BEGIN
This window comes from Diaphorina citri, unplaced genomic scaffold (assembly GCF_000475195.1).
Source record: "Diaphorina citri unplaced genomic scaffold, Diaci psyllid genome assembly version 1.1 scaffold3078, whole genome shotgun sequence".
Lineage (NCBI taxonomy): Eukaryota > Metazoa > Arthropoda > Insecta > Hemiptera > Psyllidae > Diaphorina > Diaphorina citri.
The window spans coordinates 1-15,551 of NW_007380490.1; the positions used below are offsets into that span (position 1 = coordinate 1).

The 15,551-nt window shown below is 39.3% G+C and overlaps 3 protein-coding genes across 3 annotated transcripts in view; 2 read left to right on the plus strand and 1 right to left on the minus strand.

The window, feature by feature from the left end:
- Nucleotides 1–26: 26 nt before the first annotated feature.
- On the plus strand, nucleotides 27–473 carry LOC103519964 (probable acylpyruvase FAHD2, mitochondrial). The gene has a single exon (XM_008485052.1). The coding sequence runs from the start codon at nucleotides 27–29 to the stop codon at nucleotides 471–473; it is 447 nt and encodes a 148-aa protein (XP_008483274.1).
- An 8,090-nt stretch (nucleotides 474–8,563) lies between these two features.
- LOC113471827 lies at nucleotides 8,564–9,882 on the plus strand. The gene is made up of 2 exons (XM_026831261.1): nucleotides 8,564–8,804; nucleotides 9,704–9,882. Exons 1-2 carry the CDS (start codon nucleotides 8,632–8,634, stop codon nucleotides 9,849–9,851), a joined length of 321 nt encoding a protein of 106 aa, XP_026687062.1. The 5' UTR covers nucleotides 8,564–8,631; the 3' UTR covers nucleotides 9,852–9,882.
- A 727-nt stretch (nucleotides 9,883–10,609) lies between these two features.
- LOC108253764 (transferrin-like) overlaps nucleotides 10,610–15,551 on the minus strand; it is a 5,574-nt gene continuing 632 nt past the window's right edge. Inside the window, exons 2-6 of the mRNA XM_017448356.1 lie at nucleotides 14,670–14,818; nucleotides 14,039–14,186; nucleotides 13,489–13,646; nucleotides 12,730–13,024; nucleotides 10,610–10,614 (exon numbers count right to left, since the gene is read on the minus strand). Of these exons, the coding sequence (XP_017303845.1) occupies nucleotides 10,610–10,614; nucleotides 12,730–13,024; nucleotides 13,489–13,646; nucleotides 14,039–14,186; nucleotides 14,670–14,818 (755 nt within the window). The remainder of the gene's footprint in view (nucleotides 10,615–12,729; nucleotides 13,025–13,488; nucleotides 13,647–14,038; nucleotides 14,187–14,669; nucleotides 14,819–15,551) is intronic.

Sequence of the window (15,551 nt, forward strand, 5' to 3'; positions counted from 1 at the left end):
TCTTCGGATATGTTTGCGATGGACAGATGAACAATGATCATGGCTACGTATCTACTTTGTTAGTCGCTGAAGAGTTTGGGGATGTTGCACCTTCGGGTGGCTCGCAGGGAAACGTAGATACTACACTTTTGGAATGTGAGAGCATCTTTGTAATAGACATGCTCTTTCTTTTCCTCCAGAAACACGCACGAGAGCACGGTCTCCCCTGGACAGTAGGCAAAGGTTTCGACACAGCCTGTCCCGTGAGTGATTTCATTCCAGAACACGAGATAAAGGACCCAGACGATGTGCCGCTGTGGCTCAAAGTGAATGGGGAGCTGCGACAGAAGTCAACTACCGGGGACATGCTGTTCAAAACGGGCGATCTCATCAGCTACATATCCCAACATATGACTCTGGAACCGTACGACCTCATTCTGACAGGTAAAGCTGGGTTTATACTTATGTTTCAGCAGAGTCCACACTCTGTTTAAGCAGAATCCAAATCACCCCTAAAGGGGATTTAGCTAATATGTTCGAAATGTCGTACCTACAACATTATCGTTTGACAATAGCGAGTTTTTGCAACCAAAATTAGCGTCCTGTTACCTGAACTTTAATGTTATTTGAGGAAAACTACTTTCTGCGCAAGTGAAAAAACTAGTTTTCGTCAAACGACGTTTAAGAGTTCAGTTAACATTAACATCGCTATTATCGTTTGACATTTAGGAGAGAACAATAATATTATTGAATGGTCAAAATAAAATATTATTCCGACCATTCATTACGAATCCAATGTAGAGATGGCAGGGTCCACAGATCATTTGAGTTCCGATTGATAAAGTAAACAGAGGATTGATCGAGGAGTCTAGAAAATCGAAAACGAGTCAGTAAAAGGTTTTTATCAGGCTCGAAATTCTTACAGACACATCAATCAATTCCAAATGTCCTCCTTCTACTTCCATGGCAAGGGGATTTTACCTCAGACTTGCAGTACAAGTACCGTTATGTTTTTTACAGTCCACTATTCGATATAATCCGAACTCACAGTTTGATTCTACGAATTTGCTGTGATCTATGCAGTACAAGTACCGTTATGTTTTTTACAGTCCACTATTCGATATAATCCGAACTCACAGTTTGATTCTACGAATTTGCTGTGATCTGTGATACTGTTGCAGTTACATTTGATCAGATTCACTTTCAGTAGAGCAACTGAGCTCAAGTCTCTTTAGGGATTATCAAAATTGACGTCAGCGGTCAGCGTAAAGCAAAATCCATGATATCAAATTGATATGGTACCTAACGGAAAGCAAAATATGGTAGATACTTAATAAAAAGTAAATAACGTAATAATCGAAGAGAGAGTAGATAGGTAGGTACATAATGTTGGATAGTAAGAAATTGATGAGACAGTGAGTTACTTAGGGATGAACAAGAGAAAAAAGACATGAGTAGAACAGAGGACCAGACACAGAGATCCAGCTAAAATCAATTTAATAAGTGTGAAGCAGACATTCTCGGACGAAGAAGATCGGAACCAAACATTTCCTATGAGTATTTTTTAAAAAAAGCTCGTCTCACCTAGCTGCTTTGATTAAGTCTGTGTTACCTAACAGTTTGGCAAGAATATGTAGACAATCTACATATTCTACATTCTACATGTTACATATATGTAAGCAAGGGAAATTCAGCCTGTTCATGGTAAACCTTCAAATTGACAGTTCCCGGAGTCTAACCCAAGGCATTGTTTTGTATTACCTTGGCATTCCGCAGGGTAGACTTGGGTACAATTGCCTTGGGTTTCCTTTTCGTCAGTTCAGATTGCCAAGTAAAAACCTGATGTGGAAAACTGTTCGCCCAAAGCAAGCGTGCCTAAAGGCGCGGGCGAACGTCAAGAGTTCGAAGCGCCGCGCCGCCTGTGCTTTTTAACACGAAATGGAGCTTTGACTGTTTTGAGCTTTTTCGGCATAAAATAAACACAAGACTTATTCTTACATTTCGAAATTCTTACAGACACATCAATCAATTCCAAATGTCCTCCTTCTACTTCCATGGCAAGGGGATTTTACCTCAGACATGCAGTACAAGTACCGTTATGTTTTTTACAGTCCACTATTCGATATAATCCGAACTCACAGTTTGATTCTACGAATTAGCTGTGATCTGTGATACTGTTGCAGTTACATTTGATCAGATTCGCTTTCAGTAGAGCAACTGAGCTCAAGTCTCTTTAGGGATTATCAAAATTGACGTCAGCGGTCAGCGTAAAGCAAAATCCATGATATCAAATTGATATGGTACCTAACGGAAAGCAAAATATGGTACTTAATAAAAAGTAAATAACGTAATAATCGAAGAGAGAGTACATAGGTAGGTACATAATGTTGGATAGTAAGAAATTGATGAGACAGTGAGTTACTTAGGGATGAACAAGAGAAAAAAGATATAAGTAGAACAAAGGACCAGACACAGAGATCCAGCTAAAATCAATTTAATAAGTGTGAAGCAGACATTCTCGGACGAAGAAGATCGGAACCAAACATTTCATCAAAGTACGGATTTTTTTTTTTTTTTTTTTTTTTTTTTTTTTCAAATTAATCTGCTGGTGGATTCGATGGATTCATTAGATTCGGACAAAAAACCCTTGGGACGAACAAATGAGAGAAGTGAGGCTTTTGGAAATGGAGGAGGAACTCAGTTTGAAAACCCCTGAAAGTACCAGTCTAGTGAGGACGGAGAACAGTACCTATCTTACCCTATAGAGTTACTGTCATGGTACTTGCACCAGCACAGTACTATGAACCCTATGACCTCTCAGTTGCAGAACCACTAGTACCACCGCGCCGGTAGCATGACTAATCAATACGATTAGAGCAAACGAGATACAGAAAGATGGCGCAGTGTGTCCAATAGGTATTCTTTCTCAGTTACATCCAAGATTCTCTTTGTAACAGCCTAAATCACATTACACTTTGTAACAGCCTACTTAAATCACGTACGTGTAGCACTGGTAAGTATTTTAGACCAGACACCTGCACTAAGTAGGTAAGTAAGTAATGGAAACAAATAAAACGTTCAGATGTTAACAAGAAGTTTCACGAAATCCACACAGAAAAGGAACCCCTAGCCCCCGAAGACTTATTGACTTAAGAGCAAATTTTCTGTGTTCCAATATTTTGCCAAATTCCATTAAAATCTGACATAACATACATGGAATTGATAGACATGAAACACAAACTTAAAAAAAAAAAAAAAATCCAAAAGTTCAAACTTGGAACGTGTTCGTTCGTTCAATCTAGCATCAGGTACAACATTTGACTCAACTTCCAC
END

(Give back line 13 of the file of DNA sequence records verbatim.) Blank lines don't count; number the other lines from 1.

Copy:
Sequence of the window (15,551 nt, forward strand, 5' to 3'; positions counted from 1 at the left end):